Religious Conservatives Object to Women’s Cycling Camp in Pakistan

A women’s bicycling camp in northwest Pakistan drew national attention this week when one of the country’s leading religious political parties, Jamaat-e-Islami (JI), objected to the event, calling it vulgar and a threat to religion and local culture.

The camp, organized by Samar Khan, a well-known Pakistani cyclist and international adventurer, provided girls and women with bicycles and training to encourage more people to take up the sport.

“The objective of this rally was to make aware and educate girls on the benefits of cycling, sports careers and eco-friendly transport. Also, how they can be a part of development if they are not given opportunities?” Khan told VOA’s Deewa Service.

The local chapter of Jamaat-e-Islami, a conservative religious party with influence in Pakistan, Bangladesh, India and Afghanistan, rallied against the camp, held in Landi Kotal, Khyber Pakhtunkhwa, and accused it of promoting a foreign agenda.

“We will not let such indecent activities take place in our area which would threaten our religion and culture. This was a Western agenda applied in Landi Kotal,” Muqtader Shah, a local JI leader, told VOA.

Why un-Islamic?

Another camp organizer, Jamaima Afridi, told VOA she rejected the idea that the camp promoted foreign values.

“Why is it seen as un-Islamic activity? All the girls were dressed culturally and wearing hijabs,” she said.

Religious conservatives have not detailed their objections to the bicycling camp, but organizers suggest it likely has to do with outdated ideas about protecting symbols of female virginity.

“When most developed countries are enjoying the benefits of cycling and sports, creating healthy spaces and infrastructure for their communities, we are debating whether it breaks the hymen of a woman?” Khan told VOA.

Another local organizer of the camp, Jamaima Afridi, said learning sports is equally important for girls and boys in the development of strong bodies, and the girls at the camp clearly appreciated being there.

“The moment when the girls received their first bikes and experienced the joy, freedom and fun associated with it was beautiful. Their faces could tell the story,” said Jamaima.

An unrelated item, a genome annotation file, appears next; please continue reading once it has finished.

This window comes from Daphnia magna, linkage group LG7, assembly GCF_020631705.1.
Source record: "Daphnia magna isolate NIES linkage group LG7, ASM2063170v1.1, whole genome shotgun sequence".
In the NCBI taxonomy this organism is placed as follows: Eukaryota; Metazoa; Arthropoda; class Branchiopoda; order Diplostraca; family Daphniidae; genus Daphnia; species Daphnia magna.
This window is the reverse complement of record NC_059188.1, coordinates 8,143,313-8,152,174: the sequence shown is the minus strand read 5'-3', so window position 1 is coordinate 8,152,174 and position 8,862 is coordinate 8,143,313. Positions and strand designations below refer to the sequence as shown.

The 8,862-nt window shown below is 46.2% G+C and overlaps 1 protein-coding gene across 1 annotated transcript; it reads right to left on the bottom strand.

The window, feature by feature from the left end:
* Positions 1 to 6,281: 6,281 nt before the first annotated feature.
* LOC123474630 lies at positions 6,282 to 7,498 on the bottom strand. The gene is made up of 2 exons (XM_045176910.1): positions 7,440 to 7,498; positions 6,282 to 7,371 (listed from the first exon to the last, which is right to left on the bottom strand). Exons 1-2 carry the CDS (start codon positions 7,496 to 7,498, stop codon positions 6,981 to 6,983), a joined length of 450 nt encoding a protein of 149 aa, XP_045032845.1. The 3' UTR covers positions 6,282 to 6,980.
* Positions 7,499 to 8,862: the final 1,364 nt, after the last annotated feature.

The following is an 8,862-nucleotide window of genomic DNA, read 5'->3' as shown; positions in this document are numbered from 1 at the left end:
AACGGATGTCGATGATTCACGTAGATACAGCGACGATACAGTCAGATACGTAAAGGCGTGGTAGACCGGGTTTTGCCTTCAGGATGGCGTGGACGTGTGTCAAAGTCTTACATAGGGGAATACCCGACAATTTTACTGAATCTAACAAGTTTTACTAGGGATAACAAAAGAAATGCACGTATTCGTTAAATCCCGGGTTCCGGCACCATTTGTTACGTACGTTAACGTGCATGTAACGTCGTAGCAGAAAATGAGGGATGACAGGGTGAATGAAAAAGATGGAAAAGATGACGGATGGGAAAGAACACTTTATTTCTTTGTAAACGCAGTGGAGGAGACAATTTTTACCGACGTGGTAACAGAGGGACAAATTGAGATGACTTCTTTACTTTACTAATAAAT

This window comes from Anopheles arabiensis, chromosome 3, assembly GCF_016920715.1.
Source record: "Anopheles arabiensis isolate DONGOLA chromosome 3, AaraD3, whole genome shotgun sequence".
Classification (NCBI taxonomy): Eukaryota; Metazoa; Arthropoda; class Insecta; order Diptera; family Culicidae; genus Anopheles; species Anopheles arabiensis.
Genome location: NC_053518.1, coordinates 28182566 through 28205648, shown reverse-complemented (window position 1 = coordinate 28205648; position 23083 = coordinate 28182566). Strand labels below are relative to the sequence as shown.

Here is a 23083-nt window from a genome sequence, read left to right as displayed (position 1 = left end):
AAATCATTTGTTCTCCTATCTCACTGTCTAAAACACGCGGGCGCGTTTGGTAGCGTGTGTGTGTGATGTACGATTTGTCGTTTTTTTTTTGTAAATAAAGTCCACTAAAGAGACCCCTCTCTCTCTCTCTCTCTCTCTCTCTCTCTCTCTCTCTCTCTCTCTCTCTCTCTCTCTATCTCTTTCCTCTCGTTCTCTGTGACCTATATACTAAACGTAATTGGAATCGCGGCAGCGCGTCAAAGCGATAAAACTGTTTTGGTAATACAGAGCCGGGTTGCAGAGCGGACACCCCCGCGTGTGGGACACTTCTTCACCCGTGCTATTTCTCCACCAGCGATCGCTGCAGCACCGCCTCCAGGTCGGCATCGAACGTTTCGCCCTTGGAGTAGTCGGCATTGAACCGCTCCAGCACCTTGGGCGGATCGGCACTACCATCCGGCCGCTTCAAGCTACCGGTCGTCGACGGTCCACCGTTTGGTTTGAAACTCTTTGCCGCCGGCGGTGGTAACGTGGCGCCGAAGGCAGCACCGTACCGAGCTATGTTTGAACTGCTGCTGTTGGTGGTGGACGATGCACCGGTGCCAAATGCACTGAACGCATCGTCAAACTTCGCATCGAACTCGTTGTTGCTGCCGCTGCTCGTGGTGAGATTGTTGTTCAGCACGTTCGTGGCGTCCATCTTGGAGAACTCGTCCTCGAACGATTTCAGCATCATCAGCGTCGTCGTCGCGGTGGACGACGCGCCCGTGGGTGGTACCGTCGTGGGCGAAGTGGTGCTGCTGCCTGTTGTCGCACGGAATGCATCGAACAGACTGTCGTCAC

Khan said cycling can help solve practical issues important to people in the valley, such as promoting better health, reducing people’s daily commute and curbing pollution. But local attitudes could remain a challenge.

Much like in neighboring Afghanistan, many people living in Landi Kotal hold conservative views on gender norms. However, the region for many years has had a steady stream of foreign visitors, in part because of the nearby historic Khyber Pass, one of the main land routes into Afghanistan.

Over the decades, Queen Elizabeth II; Diana, Princess of Wales; and even former U.S. first lady Jacqueline Kennedy all visited the Khyber Pass.

But the waves of extremism from successive wars in Afghanistan have left an impact. And local activists say the Taliban’s recent takeover in Afghanistan has made things even more difficult for local women.

Protest against ban

Earlier this month in the region’s main city, Peshawar, human rights activists protested the Taliban’s ban on women’s education.

Wagma Feroz, a civil rights activist who was among the protesters, told VOA about why people turned out to protest.

“Taliban have outlawed women and banned girls from education. We are calling on the international community to act against the Taliban’s ban on women,” Feroz said.

Extremism researchers say there is more evidence the Taliban’s takeover in Afghanistan is worsening the rights situation in Pakistan.

The Islamabad-based Pakistan Institute for Peace Studies, an independent research and advocacy think tank, said in a recent report that Pashtun regions close to Afghanistan have seen a 51% increase in violence since the Taliban’s takeover in Afghanistan.

This story originated in VOA’s Deewa Service.

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